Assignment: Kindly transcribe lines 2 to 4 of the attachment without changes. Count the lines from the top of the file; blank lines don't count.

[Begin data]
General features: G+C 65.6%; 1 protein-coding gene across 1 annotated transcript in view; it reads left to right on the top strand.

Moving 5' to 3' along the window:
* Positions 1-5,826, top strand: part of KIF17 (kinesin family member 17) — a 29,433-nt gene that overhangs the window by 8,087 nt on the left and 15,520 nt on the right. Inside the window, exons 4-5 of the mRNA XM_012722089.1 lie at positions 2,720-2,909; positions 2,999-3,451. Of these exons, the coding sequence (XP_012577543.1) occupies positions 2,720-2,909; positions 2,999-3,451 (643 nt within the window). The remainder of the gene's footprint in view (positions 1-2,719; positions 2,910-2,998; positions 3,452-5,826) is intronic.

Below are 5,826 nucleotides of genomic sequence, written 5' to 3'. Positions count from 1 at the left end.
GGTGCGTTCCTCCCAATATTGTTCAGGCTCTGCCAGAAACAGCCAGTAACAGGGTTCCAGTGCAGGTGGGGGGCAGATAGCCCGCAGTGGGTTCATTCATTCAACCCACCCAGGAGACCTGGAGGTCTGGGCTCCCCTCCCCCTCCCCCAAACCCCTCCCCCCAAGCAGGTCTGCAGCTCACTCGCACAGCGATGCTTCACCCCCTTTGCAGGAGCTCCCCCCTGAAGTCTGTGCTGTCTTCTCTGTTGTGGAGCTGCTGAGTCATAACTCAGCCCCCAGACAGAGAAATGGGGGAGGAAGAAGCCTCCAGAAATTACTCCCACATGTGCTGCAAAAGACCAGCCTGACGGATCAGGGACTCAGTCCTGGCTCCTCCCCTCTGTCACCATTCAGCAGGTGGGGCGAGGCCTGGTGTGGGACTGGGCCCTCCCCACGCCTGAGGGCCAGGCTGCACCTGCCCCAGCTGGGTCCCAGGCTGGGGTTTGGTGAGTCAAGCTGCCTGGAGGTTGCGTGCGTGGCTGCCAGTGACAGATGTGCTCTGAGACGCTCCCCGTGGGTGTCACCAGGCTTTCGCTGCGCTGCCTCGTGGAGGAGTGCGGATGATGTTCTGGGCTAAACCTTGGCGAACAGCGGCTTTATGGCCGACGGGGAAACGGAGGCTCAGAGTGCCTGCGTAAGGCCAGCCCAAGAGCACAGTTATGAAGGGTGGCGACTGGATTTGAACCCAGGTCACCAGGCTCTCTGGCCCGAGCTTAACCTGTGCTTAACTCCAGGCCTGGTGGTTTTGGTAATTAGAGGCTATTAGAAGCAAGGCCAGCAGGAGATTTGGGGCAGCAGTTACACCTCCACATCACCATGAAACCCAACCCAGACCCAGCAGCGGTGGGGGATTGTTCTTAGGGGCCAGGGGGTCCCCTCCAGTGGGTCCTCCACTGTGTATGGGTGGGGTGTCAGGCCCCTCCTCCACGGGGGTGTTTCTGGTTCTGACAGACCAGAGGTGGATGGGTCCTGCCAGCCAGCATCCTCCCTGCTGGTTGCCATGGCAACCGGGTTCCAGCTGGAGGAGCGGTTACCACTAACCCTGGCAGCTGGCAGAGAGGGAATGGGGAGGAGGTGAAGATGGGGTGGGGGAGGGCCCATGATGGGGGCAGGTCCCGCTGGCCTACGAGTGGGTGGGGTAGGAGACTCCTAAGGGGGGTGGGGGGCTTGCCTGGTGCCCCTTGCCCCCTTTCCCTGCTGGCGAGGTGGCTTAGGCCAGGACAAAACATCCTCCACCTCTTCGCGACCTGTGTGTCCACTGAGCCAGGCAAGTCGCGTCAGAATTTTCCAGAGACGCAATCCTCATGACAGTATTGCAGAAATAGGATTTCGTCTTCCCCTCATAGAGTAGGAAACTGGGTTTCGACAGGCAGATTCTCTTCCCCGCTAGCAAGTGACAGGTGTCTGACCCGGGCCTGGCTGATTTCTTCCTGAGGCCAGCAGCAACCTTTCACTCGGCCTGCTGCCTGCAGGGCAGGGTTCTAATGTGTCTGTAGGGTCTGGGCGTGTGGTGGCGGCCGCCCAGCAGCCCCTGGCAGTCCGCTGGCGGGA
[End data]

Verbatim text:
Moving 5' to 3' along the window:
* Positions 1-5,826, top strand: part of KIF17 (kinesin family member 17) — a 29,433-nt gene that overhangs the window by 8,087 nt on the left and 15,520 nt on the right. Inside the window, exons 4-5 of the mRNA XM_012722089.1 lie at positions 2,720-2,909; positions 2,999-3,451. Of these exons, the coding sequence (XP_012577543.1) occupies positions 2,720-2,909; positions 2,999-3,451 (643 nt within the window). The remainder of the gene's footprint in view (positions 1-2,719; positions 2,910-2,998; positions 3,452-5,826) is intronic.

Below are 5,826 nucleotides of genomic sequence, written 5' to 3'. Positions count from 1 at the left end.